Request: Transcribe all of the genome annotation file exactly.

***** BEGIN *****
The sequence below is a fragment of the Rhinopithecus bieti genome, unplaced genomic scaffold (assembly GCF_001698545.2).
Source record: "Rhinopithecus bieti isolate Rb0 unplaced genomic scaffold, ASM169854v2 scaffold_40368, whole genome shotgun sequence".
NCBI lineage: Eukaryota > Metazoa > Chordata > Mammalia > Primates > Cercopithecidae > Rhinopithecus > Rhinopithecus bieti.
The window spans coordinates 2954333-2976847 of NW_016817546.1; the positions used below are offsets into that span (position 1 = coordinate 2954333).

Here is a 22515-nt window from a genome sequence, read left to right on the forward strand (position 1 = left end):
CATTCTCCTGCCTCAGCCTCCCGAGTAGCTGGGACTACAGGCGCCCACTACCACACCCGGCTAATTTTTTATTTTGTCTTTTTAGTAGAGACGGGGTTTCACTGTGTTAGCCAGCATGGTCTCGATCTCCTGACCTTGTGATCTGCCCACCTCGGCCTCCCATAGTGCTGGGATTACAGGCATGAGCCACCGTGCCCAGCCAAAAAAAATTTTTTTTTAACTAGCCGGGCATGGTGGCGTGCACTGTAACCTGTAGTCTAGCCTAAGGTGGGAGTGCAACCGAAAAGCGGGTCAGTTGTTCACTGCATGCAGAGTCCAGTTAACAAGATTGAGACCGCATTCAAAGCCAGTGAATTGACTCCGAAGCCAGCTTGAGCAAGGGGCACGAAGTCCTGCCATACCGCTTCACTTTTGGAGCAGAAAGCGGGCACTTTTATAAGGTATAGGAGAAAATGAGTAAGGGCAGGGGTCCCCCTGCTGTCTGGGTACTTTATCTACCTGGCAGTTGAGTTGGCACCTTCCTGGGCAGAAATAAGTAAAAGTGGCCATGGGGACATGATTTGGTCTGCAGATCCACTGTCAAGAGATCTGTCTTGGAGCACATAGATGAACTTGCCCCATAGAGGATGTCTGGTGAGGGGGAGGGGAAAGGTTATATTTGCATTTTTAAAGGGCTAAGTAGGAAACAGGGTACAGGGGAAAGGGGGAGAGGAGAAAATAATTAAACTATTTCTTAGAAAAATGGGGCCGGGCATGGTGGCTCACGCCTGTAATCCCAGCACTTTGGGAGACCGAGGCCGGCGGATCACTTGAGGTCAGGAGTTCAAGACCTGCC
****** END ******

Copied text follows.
The sequence below is a fragment of the Rhinopithecus bieti genome, unplaced genomic scaffold (assembly GCF_001698545.2).
Source record: "Rhinopithecus bieti isolate Rb0 unplaced genomic scaffold, ASM169854v2 scaffold_40368, whole genome shotgun sequence".
NCBI lineage: Eukaryota > Metazoa > Chordata > Mammalia > Primates > Cercopithecidae > Rhinopithecus > Rhinopithecus bieti.
The window spans coordinates 2954333-2976847 of NW_016817546.1; the positions used below are offsets into that span (position 1 = coordinate 2954333).

Here is a 22515-nt window from a genome sequence, read left to right on the forward strand (position 1 = left end):
CATTCTCCTGCCTCAGCCTCCCGAGTAGCTGGGACTACAGGCGCCCACTACCACACCCGGCTAATTTTTTATTTTGTCTTTTTAGTAGAGACGGGGTTTCACTGTGTTAGCCAGCATGGTCTCGATCTCCTGACCTTGTGATCTGCCCACCTCGGCCTCCCATAGTGCTGGGATTACAGGCATGAGCCACCGTGCCCAGCCAAAAAAAATTTTTTTTTAACTAGCCGGGCATGGTGGCGTGCACTGTAACCTGTAGTCTAGCCTAAGGTGGGAGTGCAACCGAAAAGCGGGTCAGTTGTTCACTGCATGCAGAGTCCAGTTAACAAGATTGAGACCGCATTCAAAGCCAGTGAATTGACTCCGAAGCCAGCTTGAGCAAGGGGCACGAAGTCCTGCCATACCGCTTCACTTTTGGAGCAGAAAGCGGGCACTTTTATAAGGTATAGGAGAAAATGAGTAAGGGCAGGGGTCCCCCTGCTGTCTGGGTACTTTATCTACCTGGCAGTTGAGTTGGCACCTTCCTGGGCAGAAATAAGTAAAAGTGGCCATGGGGACATGATTTGGTCTGCAGATCCACTGTCAAGAGATCTGTCTTGGAGCACATAGATGAACTTGCCCCATAGAGGATGTCTGGTGAGGGGGAGGGGAAAGGTTATATTTGCATTTTTAAAGGGCTAAGTAGGAAACAGGGTACAGGGGAAAGGGGGAGAGGAGAAAATAATTAAACTATTTCTTAGAAAAATGGGGCCGGGCATGGTGGCTCACGCCTGTAATCCCAGCACTTTGGGAGACCGAGGCCGGCGGATCACTTGAGGTCAGGAGTTCAAGACCTGCC